Submerged

The Research Paper

The writing requirement for my Art History course was simple enough. Pick a topic form our reading and do a research paper. Since my recent studio work had been sculptural and involved repetition and systemic structures, I chose Serialism, an art movement.

The initial readings went well. One article led to the next with references to other artists and tangential movements. I kept expanding my topic to include Solipsism, Minimalism and every other ‘ism’ connected to this non-art. Somehow I found myself in the basement of the Geography building studying waveforms from seismographs, phoning math teachers trying to understand the structural connection between math, music and art, and reading the ranting of philosophers on artificial intelligence.

The due date for the paper crept dangerously near and I had not written a word.

With my desk overflowing with journals and books on interlibrary loan, the term ended without my paper. My instructor graciously extended the option of an incomplete. It was my condemnation.

Of course I did not write the paper that week, or that summer. Only in the fall, unable to avoid daily contact with my teacher did I begin to write.  The profusion of garbled words that spewed forth form my pen was only equaled by the dirty dishes and piled laundry at my unkempt home. I would write on one small aspect of this epic text for 45 diarrhetic pages only to begin a new expulsion on an unrelated topic the following morning. I did not eat, I rarely slept, and friends who would regularly ride bikes with me became concerned. I did not leave my desk. I was not well.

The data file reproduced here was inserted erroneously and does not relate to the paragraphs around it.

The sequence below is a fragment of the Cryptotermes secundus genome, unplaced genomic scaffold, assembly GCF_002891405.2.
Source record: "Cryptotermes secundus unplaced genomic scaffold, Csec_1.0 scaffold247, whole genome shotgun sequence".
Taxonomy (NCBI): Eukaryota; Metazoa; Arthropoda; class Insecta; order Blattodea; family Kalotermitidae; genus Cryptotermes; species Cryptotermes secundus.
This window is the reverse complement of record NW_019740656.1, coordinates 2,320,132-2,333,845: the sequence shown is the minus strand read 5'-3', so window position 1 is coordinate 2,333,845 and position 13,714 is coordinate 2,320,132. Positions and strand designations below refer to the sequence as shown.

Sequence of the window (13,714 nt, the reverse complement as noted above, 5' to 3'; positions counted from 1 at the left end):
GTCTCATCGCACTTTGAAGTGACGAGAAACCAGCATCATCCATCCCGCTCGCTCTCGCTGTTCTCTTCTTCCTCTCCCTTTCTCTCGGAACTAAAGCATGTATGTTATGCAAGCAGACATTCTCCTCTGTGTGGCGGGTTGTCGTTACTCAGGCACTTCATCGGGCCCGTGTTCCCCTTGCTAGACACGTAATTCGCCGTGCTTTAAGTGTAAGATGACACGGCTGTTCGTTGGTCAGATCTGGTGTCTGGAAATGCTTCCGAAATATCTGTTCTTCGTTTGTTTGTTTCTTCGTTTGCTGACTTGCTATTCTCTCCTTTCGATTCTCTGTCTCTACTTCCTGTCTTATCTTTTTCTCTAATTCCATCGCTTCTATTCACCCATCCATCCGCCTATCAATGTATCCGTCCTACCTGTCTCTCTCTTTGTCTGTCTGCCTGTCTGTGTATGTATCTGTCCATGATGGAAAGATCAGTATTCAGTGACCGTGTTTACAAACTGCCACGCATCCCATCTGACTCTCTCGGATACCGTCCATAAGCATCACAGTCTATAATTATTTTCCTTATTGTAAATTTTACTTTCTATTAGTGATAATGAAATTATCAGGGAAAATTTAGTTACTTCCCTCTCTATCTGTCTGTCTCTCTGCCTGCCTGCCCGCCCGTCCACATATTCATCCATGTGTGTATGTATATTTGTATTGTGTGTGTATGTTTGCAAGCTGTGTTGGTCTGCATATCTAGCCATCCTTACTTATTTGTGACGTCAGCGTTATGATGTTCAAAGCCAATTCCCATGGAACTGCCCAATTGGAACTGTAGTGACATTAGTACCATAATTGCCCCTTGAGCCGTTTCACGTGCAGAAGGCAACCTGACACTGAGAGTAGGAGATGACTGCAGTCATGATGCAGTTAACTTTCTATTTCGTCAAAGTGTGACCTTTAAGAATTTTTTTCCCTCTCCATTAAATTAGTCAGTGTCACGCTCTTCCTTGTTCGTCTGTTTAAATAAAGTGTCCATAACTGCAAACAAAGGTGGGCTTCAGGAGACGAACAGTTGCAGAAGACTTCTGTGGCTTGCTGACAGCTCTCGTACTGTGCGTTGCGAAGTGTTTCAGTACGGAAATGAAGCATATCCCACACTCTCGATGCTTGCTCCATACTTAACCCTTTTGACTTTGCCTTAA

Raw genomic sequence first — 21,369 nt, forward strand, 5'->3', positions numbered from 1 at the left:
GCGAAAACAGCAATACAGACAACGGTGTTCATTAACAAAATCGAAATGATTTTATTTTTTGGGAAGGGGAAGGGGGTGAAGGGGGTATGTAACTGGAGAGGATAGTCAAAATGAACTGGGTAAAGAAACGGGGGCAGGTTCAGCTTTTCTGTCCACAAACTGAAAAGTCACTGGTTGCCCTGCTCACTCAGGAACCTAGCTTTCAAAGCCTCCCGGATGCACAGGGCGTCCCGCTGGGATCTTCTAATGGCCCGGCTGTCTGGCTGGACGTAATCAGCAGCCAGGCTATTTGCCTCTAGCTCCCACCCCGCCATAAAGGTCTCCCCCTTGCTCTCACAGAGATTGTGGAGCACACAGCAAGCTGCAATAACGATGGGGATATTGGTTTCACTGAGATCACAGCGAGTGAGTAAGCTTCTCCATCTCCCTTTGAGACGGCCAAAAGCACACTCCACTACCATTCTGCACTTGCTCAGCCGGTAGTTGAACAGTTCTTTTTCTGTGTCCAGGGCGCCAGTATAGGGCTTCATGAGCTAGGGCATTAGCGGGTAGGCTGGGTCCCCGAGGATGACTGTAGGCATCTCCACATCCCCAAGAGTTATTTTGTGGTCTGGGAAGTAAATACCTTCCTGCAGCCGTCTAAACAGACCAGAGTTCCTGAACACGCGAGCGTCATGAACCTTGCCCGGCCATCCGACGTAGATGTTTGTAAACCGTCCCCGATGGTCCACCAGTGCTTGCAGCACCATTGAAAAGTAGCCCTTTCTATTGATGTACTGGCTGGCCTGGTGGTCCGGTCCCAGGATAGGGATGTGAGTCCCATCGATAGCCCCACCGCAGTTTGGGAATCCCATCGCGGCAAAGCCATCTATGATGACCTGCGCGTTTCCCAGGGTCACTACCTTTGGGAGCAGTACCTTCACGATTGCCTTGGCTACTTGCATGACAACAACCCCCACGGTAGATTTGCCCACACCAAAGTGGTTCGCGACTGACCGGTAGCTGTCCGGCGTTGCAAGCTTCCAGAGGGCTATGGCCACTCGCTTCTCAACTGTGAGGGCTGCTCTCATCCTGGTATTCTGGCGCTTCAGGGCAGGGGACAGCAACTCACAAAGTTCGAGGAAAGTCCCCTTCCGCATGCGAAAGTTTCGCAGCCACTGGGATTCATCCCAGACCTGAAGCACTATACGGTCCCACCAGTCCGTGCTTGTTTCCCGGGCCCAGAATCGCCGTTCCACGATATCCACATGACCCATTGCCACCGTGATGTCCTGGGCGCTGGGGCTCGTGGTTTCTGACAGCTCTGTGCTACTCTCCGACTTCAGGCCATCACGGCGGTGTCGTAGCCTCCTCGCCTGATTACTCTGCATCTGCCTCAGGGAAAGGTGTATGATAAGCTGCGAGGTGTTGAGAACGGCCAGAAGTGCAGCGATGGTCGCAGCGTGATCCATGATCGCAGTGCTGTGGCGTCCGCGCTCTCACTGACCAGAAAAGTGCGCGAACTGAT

As the academic window for the incomplete began to close, I had no choice but to go to my instructor and confess my condition. Her solutions were simple and direct. I would edit down my voluminous copy to a narrower text. I would throw away most of my work.

When the final draft was submitted the following week I was liberated from the albatross that had been around my neck for an entire term of my life. I could not however completely dismiss the six months of research that I had gained, only a fraction of which was now represented in my paper. So I turned it all in, my paper, the notes, the Xeroxed articles and every unused chapter from my work.

When Janet returned the materials she penned this note. "Lucy, on principle I never give and A to any work completed under an "incomplete". However, since you have provided me with the material for my new Topics Seminar in 20th Century Art, I have no choice. Excellent Work."

Lucy Goodson

 

 

Recollection of a college paper 

My freshman year at the University of Dubuque I had a composition teacher named Dr. Anna Aitchison (sp?). She had already been there forty years, and was well on her way to becoming the legend she is today. In our spring semester we had to write a research paper complete with note cards from our research. Being naive, I chose the Hundred Years War between England and France--yes, all of it!

In our first conference on the paper, Annie, as she was affectionately referred to (but never addressed as), suggested that I limit myself to a finite number of battles. I chose three. Without my dictionary I may not get the spelling right, but they were the battles of Crecy, Poitiers, and Agincourt. (In a great Faulty Towers line, Basil, who has presumably forgotten his wife's birthday, responds to her question as to what day it is by remarking that it must be the anniversary of one of these battles. I always wonder how many people know what he refers to!)

Annie gave me a B+ on the paper, a grade below the one I wanted. In our final conference, she remarked that it appeared I had worked very hard on researching the paper, and then written it all at the last minute. This was exactly true, and I denied it.